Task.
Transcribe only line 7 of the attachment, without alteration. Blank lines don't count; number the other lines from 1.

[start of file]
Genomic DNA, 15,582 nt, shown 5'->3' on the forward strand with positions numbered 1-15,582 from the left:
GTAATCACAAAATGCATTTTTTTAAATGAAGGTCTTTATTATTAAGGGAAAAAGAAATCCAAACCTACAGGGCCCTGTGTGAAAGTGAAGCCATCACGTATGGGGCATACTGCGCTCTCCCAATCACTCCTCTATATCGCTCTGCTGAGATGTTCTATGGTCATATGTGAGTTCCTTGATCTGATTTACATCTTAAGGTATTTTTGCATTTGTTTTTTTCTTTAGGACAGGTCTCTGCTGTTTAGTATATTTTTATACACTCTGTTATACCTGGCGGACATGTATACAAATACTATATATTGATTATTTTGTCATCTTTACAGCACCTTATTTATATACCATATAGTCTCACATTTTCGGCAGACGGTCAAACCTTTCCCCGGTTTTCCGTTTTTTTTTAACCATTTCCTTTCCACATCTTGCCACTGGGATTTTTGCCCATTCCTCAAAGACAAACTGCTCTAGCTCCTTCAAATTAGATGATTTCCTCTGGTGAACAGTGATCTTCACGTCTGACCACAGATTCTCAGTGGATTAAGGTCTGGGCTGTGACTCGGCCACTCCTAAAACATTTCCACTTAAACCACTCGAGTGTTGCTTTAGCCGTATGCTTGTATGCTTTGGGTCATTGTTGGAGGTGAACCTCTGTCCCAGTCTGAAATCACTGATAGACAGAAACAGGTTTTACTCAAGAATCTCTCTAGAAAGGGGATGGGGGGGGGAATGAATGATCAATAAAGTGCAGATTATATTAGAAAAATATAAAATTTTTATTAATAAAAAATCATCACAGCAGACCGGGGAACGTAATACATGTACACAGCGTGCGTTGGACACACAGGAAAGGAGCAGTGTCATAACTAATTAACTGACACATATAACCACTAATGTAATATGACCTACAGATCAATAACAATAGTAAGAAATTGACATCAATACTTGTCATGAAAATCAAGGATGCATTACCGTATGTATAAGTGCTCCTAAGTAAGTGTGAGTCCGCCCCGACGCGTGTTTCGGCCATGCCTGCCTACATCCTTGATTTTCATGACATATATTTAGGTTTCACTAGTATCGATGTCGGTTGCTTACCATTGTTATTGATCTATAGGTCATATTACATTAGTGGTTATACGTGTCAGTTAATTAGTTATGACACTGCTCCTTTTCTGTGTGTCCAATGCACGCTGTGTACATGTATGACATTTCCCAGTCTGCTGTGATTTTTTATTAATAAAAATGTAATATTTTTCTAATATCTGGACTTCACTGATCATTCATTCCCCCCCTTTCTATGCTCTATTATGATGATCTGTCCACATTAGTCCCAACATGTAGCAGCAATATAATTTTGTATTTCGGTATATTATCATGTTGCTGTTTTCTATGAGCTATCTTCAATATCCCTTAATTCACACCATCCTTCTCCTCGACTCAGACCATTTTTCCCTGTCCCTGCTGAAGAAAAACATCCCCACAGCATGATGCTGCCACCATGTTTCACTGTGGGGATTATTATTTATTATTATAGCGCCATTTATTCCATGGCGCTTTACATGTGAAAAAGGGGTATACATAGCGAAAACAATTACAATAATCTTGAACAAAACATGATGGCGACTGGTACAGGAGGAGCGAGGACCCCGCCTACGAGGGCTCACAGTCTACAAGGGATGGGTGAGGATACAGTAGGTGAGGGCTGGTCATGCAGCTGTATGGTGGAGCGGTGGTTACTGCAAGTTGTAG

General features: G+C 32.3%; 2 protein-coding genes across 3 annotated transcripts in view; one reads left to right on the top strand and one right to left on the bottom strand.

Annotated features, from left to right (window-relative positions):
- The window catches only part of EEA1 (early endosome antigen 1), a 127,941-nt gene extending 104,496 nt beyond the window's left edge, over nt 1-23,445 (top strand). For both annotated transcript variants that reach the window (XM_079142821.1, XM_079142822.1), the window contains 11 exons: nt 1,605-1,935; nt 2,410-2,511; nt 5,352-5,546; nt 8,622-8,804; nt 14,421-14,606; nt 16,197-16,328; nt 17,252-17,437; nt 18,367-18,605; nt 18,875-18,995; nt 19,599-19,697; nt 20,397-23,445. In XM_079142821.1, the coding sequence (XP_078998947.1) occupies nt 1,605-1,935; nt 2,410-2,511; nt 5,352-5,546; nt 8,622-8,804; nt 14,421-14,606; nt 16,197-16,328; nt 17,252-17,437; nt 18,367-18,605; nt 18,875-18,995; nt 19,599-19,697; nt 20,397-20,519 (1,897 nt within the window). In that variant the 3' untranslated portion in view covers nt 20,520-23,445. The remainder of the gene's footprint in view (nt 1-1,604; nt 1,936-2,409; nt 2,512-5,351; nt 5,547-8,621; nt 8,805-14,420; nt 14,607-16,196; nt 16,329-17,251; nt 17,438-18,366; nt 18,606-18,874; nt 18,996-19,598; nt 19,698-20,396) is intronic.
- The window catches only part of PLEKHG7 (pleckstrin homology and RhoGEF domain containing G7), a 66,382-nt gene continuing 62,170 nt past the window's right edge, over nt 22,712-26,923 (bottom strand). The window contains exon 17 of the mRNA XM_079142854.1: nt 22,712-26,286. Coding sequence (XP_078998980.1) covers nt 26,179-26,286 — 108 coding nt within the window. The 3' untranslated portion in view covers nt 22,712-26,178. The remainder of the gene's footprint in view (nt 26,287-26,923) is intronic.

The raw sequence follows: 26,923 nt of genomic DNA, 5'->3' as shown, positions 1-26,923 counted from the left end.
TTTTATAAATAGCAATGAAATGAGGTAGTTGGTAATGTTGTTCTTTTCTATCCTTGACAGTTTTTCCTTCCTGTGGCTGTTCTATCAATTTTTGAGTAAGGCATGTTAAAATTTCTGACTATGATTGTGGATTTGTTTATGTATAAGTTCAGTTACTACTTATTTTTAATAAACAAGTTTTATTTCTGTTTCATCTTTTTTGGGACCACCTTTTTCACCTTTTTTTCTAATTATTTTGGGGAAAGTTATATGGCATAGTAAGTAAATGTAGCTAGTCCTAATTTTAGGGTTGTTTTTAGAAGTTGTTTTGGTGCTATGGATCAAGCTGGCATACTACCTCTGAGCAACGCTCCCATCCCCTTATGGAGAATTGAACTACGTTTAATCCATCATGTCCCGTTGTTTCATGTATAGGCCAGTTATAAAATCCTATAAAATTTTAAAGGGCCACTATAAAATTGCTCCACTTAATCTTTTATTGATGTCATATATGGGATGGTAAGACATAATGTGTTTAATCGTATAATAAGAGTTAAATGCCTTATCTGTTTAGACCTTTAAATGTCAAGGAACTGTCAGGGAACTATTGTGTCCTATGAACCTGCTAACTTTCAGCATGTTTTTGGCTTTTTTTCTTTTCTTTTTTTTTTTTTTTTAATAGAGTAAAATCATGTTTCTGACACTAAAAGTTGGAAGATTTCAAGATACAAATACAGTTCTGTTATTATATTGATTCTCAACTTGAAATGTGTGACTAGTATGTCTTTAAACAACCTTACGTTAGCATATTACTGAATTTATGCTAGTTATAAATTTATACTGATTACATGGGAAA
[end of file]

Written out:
The raw sequence follows: 26,923 nt of genomic DNA, 5'->3' as shown, positions 1-26,923 counted from the left end.